X-37B Space Plane
Orbital Test Vehicle (OTV)
The Orbital Test Vehicle (OTV), better known as X-37B space plane can be seen as a very small unmanned military version of the Space Shuttle. Although not all functions of the OTV are known, it is generally accepted that the vehicle is in use as a test spacecraft to try out different new space technology. The first X-37B (OTV-1) was launched in 2010. The X-37B is most of the times set in an orbital inclination that is too low too see high passes over my observing location in The Netherlands. The OTV-5, launched on September 7, 2017 on a Falcon-9 rocket, was an exception with an inclined orbit of 54,5 degrees. Capturing details of this space plane is a challenge due to the small size of the spacecraft. With dimensions of 8,8 x 2,9 meters, the size of the X-37B is comparable to that of a Cessna sports plane. Imagine observing a Cessna from a range of 300-400 km!
Telescopic Observations of the X-37B
OTV-5 June 29, 2019 First Test Images
In May 2019, during routine satellite list checks, I found that the OTV-5 was passing high over the location. A First attempt to capture the spacecraft in May failed. Next series of passes would occur a month later in June 2019 but the OTV was not observed at the predicted time of the pass. Several attempts to observe the spacecraft failed and it was waiting on updated pass data. With data up-to-date, the OTV-5 was finally found again at the predicted time nearing the end of the month. Later, it turned out that the cause of the outdated data was that the OTV-5 had changed orbital height. A first telescopic capture finally succeeded on June 29, 2019. These images were taken from a range of 373 km while the spacecraft was orbiting 339 km above the ground. These first test images showed clearly some bigger details of this mini shuttle.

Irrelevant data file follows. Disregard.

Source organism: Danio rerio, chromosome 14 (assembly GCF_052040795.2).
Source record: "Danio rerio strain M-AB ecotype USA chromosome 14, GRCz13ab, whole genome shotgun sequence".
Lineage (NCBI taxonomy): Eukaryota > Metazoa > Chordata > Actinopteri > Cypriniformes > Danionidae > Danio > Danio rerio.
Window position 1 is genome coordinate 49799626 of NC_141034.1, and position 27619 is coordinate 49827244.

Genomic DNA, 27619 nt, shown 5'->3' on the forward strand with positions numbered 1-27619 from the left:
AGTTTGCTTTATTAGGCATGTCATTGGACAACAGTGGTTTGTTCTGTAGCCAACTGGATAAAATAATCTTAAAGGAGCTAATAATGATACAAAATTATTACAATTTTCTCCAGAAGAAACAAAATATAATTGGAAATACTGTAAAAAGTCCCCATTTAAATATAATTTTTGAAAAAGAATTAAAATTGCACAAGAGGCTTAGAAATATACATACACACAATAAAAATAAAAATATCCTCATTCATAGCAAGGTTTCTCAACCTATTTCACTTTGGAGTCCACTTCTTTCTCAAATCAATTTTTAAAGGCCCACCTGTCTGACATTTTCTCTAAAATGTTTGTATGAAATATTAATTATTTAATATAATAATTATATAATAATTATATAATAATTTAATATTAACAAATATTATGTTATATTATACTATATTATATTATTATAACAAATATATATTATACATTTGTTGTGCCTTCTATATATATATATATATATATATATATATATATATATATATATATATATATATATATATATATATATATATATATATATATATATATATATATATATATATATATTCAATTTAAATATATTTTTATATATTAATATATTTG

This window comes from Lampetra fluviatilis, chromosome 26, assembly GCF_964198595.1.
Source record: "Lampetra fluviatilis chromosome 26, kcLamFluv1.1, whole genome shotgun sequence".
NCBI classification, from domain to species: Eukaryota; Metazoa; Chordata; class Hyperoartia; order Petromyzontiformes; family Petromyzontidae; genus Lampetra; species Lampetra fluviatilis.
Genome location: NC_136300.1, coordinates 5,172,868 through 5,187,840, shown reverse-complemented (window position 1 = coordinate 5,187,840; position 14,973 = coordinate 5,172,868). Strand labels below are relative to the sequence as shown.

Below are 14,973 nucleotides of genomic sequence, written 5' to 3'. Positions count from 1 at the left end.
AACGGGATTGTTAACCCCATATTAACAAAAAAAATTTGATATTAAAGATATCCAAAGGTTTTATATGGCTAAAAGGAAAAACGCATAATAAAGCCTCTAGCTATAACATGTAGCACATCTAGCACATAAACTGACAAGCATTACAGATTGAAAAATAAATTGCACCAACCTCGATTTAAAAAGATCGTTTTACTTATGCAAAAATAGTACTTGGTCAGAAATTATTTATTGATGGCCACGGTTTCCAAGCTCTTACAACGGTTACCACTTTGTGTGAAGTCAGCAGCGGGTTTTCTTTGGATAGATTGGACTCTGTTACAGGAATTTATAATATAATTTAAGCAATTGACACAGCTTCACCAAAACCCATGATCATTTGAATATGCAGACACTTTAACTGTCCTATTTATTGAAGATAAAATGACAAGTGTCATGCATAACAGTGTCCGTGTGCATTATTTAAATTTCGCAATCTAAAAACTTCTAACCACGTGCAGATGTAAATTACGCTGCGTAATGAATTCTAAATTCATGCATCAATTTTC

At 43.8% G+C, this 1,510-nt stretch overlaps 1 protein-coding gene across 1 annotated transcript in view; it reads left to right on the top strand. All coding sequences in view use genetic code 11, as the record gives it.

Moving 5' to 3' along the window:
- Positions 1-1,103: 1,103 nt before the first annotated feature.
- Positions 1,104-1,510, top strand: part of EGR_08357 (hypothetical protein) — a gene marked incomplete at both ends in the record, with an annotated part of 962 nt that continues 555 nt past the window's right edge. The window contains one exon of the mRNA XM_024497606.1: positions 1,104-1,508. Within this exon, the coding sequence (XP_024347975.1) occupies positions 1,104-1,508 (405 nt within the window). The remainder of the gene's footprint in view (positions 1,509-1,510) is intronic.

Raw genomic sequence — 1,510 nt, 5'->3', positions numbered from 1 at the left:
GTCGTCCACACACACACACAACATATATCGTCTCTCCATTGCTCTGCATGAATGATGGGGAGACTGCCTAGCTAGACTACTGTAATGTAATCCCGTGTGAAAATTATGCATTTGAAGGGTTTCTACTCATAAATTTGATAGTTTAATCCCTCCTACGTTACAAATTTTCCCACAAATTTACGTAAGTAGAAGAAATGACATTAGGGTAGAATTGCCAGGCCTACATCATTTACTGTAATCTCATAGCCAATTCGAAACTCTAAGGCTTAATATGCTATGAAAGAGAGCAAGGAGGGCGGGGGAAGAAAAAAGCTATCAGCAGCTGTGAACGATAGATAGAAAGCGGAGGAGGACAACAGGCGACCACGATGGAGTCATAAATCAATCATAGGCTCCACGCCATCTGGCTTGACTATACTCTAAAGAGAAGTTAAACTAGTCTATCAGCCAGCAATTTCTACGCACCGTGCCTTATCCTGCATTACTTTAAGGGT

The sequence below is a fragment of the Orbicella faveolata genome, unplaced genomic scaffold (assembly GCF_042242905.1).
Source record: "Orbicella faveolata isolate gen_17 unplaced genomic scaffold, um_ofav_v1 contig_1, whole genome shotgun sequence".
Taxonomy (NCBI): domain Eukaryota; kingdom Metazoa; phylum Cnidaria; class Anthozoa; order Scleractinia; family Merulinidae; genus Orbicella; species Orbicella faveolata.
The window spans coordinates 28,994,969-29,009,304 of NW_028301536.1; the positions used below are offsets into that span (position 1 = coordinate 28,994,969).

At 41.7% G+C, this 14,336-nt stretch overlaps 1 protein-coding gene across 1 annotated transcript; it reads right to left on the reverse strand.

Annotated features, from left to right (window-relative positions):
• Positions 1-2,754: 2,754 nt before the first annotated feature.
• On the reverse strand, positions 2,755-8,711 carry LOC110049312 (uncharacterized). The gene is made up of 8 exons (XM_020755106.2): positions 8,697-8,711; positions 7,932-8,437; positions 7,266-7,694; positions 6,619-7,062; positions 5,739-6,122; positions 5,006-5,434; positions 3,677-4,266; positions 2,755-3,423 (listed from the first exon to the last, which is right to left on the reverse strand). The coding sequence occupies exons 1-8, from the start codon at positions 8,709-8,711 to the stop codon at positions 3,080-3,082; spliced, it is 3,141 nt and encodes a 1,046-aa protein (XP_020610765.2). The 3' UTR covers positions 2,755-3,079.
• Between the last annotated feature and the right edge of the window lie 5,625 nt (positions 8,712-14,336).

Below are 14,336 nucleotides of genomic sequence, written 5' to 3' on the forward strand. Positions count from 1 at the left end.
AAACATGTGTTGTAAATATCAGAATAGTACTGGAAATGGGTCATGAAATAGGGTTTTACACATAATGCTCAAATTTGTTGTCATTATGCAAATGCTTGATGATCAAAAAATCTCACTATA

Below: First telescopic (longer range) test image of the OTV-5 on June 29, 2019, quickly processed at the telescope
Raw video of the June 29, 2019 pass of the OTV-5 military space plane
OTV-5 July 2, 2019 Favorable Pass
More detailed images were obtained in early July 2019. A higher, almost overhead pass in July 2 resulted in a shorter range of 340 km which enabled to capture smaller detail. The following image taken with a fully manually tracked 10 inch telescope was the result of the July 2, 2019 observations, an image that was finally published world wide. A raw image was added with the processed image. We recognize details as nose, tail and the open payload bay doors and possibly some smaller details of the OTV.